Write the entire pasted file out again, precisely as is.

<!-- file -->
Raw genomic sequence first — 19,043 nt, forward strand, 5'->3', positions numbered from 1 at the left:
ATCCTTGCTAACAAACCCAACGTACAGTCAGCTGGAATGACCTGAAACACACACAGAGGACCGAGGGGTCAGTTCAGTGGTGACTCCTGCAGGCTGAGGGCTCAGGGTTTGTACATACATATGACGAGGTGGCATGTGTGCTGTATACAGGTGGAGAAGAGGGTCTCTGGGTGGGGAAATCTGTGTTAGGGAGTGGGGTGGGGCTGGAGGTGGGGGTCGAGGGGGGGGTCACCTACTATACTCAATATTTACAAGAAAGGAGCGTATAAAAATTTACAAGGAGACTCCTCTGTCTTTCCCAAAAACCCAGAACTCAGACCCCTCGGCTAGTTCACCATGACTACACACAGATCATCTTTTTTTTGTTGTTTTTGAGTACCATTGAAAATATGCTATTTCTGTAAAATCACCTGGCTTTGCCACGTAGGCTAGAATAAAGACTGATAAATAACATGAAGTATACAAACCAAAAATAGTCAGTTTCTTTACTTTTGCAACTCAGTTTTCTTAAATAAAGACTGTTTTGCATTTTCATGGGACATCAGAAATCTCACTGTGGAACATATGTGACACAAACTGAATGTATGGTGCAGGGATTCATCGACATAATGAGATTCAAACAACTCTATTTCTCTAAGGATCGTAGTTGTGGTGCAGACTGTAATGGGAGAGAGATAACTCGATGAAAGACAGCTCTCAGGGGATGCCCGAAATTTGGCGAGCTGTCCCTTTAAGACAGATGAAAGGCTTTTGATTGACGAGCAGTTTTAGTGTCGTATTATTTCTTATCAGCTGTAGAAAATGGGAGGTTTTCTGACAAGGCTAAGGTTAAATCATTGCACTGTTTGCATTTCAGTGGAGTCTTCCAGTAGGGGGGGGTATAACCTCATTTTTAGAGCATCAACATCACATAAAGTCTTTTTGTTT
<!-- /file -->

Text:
Raw genomic sequence first — 19,043 nt, forward strand, 5'->3', positions numbered from 1 at the left:
ATCCTTGCTAACAAACCCAACGTACAGTCAGCTGGAATGACCTGAAACACACACAGAGGACCGAGGGGTCAGTTCAGTGGTGACTCCTGCAGGCTGAGGGCTCAGGGTTTGTACATACATATGACGAGGTGGCATGTGTGCTGTATACAGGTGGAGAAGAGGGTCTCTGGGTGGGGAAATCTGTGTTAGGGAGTGGGGTGGGGCTGGAGGTGGGGGTCGAGGGGGGGGTCACCTACTATACTCAATATTTACAAGAAAGGAGCGTATAAAAATTTACAAGGAGACTCCTCTGTCTTTCCCAAAAACCCAGAACTCAGACCCCTCGGCTAGTTCACCATGACTACACACAGATCATCTTTTTTTTGTTGTTTTTGAGTACCATTGAAAATATGCTATTTCTGTAAAATCACCTGGCTTTGCCACGTAGGCTAGAATAAAGACTGATAAATAACATGAAGTATACAAACCAAAAATAGTCAGTTTCTTTACTTTTGCAACTCAGTTTTCTTAAATAAAGACTGTTTTGCATTTTCATGGGACATCAGAAATCTCACTGTGGAACATATGTGACACAAACTGAATGTATGGTGCAGGGATTCATCGACATAATGAGATTCAAACAACTCTATTTCTCTAAGGATCGTAGTTGTGGTGCAGACTGTAATGGGAGAGAGATAACTCGATGAAAGACAGCTCTCAGGGGATGCCCGAAATTTGGCGAGCTGTCCCTTTAAGACAGATGAAAGGCTTTTGATTGACGAGCAGTTTTAGTGTCGTATTATTTCTTATCAGCTGTAGAAAATGGGAGGTTTTCTGACAAGGCTAAGGTTAAATCATTGCACTGTTTGCATTTCAGTGGAGTCTTCCAGTAGGGGGGGGTATAACCTCATTTTTAGAGCATCAACATCACATAAAGTCTTTTTGTTT